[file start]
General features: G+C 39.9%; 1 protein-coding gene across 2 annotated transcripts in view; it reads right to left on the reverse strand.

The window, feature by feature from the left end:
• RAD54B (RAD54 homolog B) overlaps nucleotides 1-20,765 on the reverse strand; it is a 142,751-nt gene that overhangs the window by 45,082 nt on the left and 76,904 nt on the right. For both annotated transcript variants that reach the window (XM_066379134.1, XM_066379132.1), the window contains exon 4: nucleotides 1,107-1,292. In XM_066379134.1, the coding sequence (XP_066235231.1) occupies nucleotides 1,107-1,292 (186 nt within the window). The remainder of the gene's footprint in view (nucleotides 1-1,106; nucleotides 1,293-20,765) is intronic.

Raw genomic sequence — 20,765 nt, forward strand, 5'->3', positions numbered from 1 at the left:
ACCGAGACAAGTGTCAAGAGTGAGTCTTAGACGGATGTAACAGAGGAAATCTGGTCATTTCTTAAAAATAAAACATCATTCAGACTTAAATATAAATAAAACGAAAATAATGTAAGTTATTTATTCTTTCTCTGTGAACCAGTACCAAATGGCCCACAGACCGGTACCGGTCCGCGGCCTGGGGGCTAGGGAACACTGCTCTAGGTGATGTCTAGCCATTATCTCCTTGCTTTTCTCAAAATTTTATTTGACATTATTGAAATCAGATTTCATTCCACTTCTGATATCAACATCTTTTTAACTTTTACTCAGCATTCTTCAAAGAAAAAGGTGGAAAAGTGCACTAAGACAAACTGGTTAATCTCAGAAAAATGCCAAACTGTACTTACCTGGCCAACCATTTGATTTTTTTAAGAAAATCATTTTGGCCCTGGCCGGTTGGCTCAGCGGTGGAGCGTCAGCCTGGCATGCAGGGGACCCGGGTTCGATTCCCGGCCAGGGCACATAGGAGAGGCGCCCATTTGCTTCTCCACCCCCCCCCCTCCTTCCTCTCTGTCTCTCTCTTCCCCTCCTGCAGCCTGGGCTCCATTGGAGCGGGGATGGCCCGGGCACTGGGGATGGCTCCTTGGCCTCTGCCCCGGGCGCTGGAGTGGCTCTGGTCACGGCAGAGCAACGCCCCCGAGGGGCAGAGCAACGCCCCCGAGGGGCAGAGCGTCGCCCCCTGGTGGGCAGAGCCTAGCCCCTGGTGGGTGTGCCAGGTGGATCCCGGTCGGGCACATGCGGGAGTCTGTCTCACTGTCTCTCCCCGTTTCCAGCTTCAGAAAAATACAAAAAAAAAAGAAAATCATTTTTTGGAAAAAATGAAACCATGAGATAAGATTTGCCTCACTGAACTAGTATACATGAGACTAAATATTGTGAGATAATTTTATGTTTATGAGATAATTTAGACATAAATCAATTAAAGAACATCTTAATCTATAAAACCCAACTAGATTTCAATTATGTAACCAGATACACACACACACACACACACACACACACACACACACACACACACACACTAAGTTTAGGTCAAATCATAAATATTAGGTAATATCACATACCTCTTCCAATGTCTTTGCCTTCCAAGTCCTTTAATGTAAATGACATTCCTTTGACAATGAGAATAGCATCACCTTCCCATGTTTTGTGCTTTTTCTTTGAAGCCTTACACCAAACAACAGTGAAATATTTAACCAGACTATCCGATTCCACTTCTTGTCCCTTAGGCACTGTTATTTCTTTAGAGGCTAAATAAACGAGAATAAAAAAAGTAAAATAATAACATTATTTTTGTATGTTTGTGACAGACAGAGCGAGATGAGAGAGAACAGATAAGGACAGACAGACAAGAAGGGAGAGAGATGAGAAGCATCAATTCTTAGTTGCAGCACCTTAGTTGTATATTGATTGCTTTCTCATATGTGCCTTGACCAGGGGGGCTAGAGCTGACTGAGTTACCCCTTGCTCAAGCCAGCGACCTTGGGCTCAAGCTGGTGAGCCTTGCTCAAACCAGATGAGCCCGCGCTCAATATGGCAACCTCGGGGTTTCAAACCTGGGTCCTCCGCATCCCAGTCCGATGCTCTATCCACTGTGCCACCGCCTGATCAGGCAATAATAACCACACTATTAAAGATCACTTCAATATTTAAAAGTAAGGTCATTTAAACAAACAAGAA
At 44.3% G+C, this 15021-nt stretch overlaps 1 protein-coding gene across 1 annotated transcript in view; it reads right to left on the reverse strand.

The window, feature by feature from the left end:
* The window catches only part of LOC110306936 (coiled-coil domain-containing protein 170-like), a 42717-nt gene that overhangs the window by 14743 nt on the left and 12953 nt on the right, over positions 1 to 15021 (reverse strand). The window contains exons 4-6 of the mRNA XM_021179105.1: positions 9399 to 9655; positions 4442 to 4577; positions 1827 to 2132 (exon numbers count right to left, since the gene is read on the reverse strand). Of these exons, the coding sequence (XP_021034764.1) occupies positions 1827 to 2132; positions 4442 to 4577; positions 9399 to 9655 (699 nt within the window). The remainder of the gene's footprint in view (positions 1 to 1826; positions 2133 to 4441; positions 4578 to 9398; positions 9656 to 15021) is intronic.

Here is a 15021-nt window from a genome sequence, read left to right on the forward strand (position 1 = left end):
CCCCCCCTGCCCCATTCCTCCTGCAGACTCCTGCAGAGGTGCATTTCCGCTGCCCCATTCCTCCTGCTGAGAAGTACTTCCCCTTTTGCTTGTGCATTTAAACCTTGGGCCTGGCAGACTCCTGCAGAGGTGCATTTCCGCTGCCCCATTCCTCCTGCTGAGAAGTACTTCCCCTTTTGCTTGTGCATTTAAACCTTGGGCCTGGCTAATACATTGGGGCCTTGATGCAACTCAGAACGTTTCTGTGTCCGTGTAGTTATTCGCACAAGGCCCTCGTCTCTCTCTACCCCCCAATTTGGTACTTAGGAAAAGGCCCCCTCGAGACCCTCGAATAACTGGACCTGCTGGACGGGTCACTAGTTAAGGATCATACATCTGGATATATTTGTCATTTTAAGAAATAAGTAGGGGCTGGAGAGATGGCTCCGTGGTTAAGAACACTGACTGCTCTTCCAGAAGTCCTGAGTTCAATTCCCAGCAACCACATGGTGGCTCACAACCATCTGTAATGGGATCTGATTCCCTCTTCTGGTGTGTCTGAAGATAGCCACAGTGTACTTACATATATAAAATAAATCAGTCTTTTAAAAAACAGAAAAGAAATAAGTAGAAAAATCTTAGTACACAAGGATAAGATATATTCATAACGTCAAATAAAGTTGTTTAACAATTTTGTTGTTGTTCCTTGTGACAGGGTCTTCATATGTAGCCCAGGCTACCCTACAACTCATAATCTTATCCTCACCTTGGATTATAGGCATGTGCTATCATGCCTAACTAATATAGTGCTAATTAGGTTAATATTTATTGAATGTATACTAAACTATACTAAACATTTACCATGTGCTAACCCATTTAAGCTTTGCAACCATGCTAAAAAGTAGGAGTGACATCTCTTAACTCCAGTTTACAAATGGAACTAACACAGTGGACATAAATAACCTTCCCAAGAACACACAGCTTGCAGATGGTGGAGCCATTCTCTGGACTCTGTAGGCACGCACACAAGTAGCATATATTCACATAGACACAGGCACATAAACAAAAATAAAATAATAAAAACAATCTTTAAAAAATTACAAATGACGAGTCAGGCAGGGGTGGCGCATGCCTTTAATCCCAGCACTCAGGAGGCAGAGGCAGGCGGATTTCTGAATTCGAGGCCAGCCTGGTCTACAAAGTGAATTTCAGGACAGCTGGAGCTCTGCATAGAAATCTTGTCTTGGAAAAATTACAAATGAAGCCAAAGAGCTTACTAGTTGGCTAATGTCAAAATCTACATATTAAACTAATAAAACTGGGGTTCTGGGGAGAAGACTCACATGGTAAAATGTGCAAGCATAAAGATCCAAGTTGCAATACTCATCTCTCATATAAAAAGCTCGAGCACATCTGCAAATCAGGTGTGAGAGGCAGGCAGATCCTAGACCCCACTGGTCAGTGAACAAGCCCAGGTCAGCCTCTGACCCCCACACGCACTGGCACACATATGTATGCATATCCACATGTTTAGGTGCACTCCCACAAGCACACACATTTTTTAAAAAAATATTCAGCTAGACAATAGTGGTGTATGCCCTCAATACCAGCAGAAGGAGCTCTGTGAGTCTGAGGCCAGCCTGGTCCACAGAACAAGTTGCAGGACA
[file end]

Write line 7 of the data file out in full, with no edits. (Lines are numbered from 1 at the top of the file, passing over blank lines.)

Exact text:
The window, feature by feature from the left end: